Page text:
For these blog posts I want as level a playing field as possible- meaning I want you the reader to be able to hear exactly what I’m hearing, page exactly how I’m hearing it.
Of course I have access to very nice sounding speakers and special recording equipment, shop but that isn’t really a fair way to listen to the end product, because even if you too have access to nice sounding speakers I guarantee they are not the same ones I have, and even if they are the same speakers they would be in a different room which would give a different sound and so on.
For that reason, I’m listening to these tracks from my iPhone 5S with the stock Apple EarPod headphones. Believe it or not these headphones actually rock. Also- this is something that anyone with an iPhone can hear- you don’t need any special equipment.
Audiophile purists will scoff and tell me how wrong I am and so forth- but WHATEVER. I am fully aware of technically what’s going on with the technical mumbo jumbo and how it’s not as good as something else and so on and so on and so on. The truth is that none of that really matters for what I’m trying to show you here.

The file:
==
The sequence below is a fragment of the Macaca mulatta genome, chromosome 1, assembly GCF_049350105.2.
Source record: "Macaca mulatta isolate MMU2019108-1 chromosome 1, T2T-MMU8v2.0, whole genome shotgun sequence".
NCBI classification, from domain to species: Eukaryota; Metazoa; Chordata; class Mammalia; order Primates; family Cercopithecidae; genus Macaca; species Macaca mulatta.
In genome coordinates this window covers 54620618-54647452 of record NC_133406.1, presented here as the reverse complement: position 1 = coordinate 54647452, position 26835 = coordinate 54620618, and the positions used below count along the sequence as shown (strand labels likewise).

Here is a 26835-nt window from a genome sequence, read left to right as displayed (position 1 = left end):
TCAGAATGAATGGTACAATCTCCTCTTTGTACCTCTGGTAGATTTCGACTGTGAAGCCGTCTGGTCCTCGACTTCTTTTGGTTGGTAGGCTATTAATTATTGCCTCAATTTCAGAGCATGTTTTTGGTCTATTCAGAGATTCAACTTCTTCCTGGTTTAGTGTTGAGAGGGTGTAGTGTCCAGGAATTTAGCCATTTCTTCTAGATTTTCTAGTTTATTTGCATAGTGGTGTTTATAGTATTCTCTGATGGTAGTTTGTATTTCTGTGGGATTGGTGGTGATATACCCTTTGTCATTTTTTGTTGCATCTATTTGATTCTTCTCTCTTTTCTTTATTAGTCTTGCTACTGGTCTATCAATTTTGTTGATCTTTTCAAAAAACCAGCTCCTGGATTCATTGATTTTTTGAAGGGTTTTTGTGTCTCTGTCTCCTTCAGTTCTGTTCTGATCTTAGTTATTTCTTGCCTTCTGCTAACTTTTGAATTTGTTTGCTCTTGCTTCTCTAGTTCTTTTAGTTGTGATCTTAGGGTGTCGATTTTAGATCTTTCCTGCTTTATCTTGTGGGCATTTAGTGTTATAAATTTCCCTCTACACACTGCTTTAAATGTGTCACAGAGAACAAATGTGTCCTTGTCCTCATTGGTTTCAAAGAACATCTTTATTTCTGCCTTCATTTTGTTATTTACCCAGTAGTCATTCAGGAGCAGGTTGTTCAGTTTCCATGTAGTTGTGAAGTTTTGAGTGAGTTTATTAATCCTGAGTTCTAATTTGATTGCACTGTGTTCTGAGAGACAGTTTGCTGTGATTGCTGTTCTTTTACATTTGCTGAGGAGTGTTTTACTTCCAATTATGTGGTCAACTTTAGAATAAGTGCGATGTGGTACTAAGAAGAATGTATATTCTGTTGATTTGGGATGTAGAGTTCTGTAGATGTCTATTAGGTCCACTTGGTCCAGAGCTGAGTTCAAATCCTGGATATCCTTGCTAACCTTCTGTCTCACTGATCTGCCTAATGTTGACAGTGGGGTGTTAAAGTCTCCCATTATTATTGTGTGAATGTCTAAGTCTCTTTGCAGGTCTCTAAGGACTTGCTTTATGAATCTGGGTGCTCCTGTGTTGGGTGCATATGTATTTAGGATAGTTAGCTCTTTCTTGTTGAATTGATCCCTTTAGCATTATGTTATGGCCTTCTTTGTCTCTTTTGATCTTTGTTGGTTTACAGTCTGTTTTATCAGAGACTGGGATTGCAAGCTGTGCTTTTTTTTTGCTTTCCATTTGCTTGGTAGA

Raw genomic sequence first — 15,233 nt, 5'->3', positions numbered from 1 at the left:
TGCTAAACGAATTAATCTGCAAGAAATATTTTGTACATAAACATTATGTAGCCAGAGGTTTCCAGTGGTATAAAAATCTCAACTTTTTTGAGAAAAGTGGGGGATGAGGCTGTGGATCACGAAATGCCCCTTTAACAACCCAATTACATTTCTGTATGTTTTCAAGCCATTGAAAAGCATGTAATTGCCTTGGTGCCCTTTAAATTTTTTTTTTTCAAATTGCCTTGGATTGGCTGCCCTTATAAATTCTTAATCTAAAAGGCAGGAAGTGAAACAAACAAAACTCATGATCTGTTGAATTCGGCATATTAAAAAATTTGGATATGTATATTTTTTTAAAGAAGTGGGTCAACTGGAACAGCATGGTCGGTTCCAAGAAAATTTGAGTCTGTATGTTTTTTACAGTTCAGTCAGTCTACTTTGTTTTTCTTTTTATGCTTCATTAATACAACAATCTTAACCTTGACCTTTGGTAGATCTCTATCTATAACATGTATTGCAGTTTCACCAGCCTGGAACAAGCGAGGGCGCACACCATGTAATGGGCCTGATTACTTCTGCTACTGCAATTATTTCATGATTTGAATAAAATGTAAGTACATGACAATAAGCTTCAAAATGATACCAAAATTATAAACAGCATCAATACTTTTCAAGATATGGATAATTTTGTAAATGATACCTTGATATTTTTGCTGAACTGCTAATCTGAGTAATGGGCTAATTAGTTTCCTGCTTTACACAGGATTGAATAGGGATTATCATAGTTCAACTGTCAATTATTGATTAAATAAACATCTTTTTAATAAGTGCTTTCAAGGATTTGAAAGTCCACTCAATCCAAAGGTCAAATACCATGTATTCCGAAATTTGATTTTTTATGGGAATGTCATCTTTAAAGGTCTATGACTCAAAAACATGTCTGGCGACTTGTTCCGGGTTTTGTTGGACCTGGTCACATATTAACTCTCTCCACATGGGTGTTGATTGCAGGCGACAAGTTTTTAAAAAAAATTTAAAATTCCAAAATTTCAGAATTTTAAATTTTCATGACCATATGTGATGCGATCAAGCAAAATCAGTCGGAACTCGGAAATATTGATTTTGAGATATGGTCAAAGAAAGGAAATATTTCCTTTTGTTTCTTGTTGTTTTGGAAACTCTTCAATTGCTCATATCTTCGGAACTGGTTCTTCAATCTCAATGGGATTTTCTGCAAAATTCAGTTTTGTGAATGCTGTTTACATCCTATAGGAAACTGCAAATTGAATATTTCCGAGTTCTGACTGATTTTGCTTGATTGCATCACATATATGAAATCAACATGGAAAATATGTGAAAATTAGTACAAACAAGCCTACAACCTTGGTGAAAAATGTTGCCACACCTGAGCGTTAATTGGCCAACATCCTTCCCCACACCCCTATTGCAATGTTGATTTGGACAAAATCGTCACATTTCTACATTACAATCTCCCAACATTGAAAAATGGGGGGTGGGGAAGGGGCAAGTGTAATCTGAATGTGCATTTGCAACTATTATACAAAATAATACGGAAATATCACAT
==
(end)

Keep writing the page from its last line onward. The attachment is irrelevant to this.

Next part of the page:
The beauty of the ubiquity of the iPhone means that for the first time in the history of recorded sound is that the sound can be delivered to EVERYONE at the same uniform standard. If you’ve ever mixed a record I’m sure you’re familiar with being in love with the sound in the control room and then you bring it out to your car to discover that the vocal is 10 times louder than anything else or some other weird thing. This is why a lot of folks have multiple speakers in the studio so they can hear a mix played across different speakers and get a good guesstimate of how it should sound on most systems. This is also why good mastering engineers are so valuable- they can do things to the final final mix to ensure that it will sound the best across all systems. But even then, you don’t really know what the mix will be heard on.
Well now because there are so many people with iPhones you can pretty much count on one thing- people will hear it on an iPhone. I’m not trying argue that any one thing is better than another- it’s just a fact that people will likely use an iPhone in addition to whatever else.
Also, because of initiatives like “Mastered for iTunes” for the first time as engineers we have the hope of distributing audio at greater than CD quality audio.
So there you have it- a level playing field!